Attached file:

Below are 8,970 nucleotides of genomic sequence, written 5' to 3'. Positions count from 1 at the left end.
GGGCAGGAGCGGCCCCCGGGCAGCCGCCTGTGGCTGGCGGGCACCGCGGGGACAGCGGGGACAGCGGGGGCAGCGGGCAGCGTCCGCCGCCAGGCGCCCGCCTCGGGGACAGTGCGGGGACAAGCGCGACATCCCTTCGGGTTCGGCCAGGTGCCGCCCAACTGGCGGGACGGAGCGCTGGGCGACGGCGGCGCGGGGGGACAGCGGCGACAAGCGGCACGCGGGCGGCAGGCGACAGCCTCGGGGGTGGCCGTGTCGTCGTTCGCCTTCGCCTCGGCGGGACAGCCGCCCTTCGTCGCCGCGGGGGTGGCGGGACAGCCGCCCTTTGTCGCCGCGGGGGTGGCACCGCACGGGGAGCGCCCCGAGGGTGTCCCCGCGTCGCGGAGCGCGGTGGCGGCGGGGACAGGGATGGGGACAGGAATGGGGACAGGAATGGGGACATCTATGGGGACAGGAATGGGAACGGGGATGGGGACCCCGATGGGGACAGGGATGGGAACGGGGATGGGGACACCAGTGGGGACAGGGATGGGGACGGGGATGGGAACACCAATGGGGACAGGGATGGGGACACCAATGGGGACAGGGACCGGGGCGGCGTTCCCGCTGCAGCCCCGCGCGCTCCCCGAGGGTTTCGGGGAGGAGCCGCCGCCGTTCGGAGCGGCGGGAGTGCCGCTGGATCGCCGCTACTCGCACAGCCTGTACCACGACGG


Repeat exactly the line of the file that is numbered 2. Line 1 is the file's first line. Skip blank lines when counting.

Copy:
GGGCAGGAGCGGCCCCCGGGCAGCCGCCTGTGGCTGGCGGGCACCGCGGGGACAGCGGGGACAGCGGGGGCAGCGGGCAGCGTCCGCCGCCAGGCGCCCGCCTCGGGGACAGTGCGGGGACAAGCGCGACATCCCTTCGGGTTCGGCCAGGTGCCGCCCAACTGGCGGGACGGAGCGCTGGGCGACGGCGGCGCGGGGGGACAGCGGCGACAAGCGGCACGCGGGCGGCAGGCGACAGCCTCGGGGGTGGCCGTGTCGTCGTTCGCCTTCGCCTCGGCGGGACAGCCGCCCTTCGTCGCCGCGGGGGTGGCGGGACAGCCGCCCTTTGTCGCCGCGGGGGTGGCACCGCACGGGGAGCGCCCCGAGGGTGTCCCCGCGTCGCGGAGCGCGGTGGCGGCGGGGACAGGGATGGGGACAGGAATGGGGACAGGAATGGGGACATCTATGGGGACAGGAATGGGAACGGGGATGGGGACCCCGATGGGGACAGGGATGGGAACGGGGATGGGGACACCAGTGGGGACAGGGATGGGGACGGGGATGGGAACACCAATGGGGACAGGGATGGGGACACCAATGGGGACAGGGACCGGGGCGGCGTTCCCGCTGCAGCCCCGCGCGCTCCCCGAGGGTTTCGGGGAGGAGCCGCCGCCGTTCGGAGCGGCGGGAGTGCCGCTGGATCGCCGCTACTCGCACAGCCTGTACCACGACGG